A new energy services company selling power to the national grid could soon be generating money for Bucks County Council.
The authority is exploring the potential for a ‘delivery body’ to realise the initiatives set out in its new energy strategy, which has now been adopted by cabinet.
It aims to increase the amount of renewable energy generated in Bucks, which currently stands at just 3.2%.
Small scale community initiatives are envisaged, with the council working with community interest company Low Carbon Chilterns on projects such as roof-mounted solar panels at schools and community buildings.
An initiative already completed – the installation of biomass boilers in eight county council premises – is expected to bring in around £180,000 a year from heat sales and the Government’s renewable heat incentive.
The ‘Energy from Waste’ plant at Calvert will generate 22 megawatts of electricity once it is on-stream in 2016. This is enough to power a fifth of the county’s homes.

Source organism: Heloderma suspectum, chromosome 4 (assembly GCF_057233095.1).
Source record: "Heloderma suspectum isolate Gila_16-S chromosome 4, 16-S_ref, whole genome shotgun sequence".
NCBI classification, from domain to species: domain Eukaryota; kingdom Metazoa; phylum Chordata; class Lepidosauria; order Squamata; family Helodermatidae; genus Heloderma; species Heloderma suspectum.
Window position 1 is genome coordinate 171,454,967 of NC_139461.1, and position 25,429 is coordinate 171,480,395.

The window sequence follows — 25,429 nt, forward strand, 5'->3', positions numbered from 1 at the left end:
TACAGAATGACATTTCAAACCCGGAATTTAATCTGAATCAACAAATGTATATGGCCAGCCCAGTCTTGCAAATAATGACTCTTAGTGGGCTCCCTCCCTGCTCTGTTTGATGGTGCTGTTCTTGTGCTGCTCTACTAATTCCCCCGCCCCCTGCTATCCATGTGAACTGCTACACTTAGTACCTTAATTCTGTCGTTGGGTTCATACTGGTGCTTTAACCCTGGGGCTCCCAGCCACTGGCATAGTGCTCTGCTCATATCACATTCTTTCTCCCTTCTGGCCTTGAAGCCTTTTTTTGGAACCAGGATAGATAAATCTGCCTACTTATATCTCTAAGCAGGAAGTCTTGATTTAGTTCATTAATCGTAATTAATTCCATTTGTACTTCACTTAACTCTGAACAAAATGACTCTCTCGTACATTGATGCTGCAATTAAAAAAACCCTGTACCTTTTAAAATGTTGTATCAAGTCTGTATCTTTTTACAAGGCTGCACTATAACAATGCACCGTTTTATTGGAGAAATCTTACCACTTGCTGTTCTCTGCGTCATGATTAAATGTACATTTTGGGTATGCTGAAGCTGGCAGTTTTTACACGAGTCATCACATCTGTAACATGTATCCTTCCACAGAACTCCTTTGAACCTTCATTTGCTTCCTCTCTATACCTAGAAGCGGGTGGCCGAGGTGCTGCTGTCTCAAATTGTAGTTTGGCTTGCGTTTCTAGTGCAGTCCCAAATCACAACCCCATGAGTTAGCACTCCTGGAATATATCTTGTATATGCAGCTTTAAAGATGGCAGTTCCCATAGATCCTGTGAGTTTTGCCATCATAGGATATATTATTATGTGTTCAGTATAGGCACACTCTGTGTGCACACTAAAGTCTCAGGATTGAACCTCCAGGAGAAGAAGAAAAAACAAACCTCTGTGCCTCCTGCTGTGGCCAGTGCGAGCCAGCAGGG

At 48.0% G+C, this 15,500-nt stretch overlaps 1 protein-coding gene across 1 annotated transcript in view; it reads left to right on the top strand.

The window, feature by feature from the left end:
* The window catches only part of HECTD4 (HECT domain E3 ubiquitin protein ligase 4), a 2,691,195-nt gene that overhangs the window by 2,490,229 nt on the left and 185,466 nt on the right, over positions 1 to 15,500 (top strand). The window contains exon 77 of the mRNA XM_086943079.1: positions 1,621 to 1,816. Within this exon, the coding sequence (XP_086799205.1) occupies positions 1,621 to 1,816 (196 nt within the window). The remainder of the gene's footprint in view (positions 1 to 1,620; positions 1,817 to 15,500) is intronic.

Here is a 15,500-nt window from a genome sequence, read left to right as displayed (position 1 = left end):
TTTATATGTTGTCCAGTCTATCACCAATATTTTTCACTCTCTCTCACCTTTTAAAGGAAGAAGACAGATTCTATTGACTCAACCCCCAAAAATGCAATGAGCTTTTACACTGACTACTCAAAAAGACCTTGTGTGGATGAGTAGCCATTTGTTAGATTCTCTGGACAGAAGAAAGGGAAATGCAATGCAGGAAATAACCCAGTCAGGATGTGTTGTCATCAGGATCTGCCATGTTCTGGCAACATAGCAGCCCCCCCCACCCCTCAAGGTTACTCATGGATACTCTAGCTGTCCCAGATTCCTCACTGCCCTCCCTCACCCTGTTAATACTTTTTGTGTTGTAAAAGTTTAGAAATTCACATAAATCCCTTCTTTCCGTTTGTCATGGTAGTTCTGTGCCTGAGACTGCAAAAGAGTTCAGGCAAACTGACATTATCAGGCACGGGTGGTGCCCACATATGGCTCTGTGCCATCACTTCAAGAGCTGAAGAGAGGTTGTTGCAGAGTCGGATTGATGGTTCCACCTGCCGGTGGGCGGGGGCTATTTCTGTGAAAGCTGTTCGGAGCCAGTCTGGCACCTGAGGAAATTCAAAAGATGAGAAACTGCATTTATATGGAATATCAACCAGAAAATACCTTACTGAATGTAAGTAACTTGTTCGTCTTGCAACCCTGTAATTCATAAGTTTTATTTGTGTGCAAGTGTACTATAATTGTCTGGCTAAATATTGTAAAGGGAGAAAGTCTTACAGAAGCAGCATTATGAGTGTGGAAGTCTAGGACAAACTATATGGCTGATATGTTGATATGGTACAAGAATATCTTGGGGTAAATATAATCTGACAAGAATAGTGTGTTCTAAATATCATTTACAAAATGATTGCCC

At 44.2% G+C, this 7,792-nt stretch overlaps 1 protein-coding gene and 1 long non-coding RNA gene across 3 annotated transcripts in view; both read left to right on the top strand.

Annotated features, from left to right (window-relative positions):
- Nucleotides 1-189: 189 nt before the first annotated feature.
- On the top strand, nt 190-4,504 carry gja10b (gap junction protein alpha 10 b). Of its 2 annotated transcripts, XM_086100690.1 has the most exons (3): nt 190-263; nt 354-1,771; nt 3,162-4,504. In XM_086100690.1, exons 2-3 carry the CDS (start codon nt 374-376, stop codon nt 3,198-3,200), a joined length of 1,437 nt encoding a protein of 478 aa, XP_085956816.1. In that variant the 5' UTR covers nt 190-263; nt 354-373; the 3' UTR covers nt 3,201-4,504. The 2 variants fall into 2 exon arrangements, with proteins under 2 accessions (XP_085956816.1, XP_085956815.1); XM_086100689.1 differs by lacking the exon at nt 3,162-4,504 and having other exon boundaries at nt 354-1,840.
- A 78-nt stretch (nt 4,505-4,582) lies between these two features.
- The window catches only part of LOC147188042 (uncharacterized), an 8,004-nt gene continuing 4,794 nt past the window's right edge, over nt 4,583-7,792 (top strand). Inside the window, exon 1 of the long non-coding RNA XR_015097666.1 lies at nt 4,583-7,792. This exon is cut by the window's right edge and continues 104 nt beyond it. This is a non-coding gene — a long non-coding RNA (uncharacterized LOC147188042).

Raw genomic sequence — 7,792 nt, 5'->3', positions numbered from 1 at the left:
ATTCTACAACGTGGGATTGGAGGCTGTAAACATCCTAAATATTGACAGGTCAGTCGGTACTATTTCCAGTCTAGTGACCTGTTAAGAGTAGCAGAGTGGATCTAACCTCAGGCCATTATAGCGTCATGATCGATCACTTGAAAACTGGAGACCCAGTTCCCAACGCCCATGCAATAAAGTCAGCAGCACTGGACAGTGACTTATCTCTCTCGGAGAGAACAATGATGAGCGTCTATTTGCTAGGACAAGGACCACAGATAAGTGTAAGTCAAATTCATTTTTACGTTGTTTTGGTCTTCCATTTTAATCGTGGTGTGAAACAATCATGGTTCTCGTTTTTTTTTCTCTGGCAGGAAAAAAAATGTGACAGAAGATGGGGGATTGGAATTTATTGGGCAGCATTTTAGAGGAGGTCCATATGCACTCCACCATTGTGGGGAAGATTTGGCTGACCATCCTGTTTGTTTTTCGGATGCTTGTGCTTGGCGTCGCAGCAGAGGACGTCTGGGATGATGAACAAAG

Warren Whyte, cabinet member for planning and environment, said: “This strategy is a light-bulb moment for us,’ he said. ‘Generating electricity and heat not only reduces our costs, but there are real opportunities to generate revenue from our own energy.
“Changing the way energy is generated and used in Buckinghamshire is a big challenge and requires long term commitment if it is to be achieved.
“Which is why our strategy sets out a 25-year vision and framework for action, which together provide the necessary certainty and flexibility.”
County Council resource strategy manager David Sutherland said much has been done in recent years to reduce energy bills through its own carbon management plan with projects such as solar panels on the roof of County Hall, installing LED street lights and completing a large building insulation programme.
Last year’s power bill was £6.5 million, a reduction on the previous year of 4.5%.